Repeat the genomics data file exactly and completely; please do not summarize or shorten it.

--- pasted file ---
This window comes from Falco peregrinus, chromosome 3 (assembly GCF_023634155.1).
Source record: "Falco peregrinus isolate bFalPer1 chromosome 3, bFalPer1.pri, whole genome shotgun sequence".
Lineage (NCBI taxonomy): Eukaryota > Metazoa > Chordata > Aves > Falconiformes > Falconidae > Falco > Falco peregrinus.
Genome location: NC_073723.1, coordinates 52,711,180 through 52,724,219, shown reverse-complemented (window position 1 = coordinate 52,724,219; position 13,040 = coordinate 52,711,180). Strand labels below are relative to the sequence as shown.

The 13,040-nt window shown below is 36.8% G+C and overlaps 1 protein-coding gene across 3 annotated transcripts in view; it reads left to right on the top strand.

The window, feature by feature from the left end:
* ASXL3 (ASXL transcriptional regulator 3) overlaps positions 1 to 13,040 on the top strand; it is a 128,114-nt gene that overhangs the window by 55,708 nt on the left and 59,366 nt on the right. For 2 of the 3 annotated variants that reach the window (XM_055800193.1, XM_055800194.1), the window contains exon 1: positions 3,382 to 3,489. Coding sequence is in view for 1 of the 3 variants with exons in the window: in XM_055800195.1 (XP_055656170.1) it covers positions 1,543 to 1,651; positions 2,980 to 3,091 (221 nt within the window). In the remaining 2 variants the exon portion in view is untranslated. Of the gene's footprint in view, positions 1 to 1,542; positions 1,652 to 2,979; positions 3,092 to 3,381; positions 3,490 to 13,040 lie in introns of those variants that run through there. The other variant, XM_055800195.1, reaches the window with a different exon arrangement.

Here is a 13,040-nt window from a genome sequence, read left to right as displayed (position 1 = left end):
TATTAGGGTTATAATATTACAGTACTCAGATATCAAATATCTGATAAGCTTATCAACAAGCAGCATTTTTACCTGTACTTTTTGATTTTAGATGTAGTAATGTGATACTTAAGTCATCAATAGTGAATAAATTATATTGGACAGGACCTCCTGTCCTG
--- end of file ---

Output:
This window comes from Falco peregrinus, chromosome 3 (assembly GCF_023634155.1).
Source record: "Falco peregrinus isolate bFalPer1 chromosome 3, bFalPer1.pri, whole genome shotgun sequence".
Lineage (NCBI taxonomy): Eukaryota > Metazoa > Chordata > Aves > Falconiformes > Falconidae > Falco > Falco peregrinus.
Genome location: NC_073723.1, coordinates 52,711,180 through 52,724,219, shown reverse-complemented (window position 1 = coordinate 52,724,219; position 13,040 = coordinate 52,711,180). Strand labels below are relative to the sequence as shown.

The 13,040-nt window shown below is 36.8% G+C and overlaps 1 protein-coding gene across 3 annotated transcripts in view; it reads left to right on the top strand.

The window, feature by feature from the left end:
* ASXL3 (ASXL transcriptional regulator 3) overlaps positions 1 to 13,040 on the top strand; it is a 128,114-nt gene that overhangs the window by 55,708 nt on the left and 59,366 nt on the right. For 2 of the 3 annotated variants that reach the window (XM_055800193.1, XM_055800194.1), the window contains exon 1: positions 3,382 to 3,489. Coding sequence is in view for 1 of the 3 variants with exons in the window: in XM_055800195.1 (XP_055656170.1) it covers positions 1,543 to 1,651; positions 2,980 to 3,091 (221 nt within the window). In the remaining 2 variants the exon portion in view is untranslated. Of the gene's footprint in view, positions 1 to 1,542; positions 1,652 to 2,979; positions 3,092 to 3,381; positions 3,490 to 13,040 lie in introns of those variants that run through there. The other variant, XM_055800195.1, reaches the window with a different exon arrangement.

Here is a 13,040-nt window from a genome sequence, read left to right as displayed (position 1 = left end):
TATTAGGGTTATAATATTACAGTACTCAGATATCAAATATCTGATAAGCTTATCAACAAGCAGCATTTTTACCTGTACTTTTTGATTTTAGATGTAGTAATGTGATACTTAAGTCATCAATAGTGAATAAATTATATTGGACAGGACCTCCTGTCCTG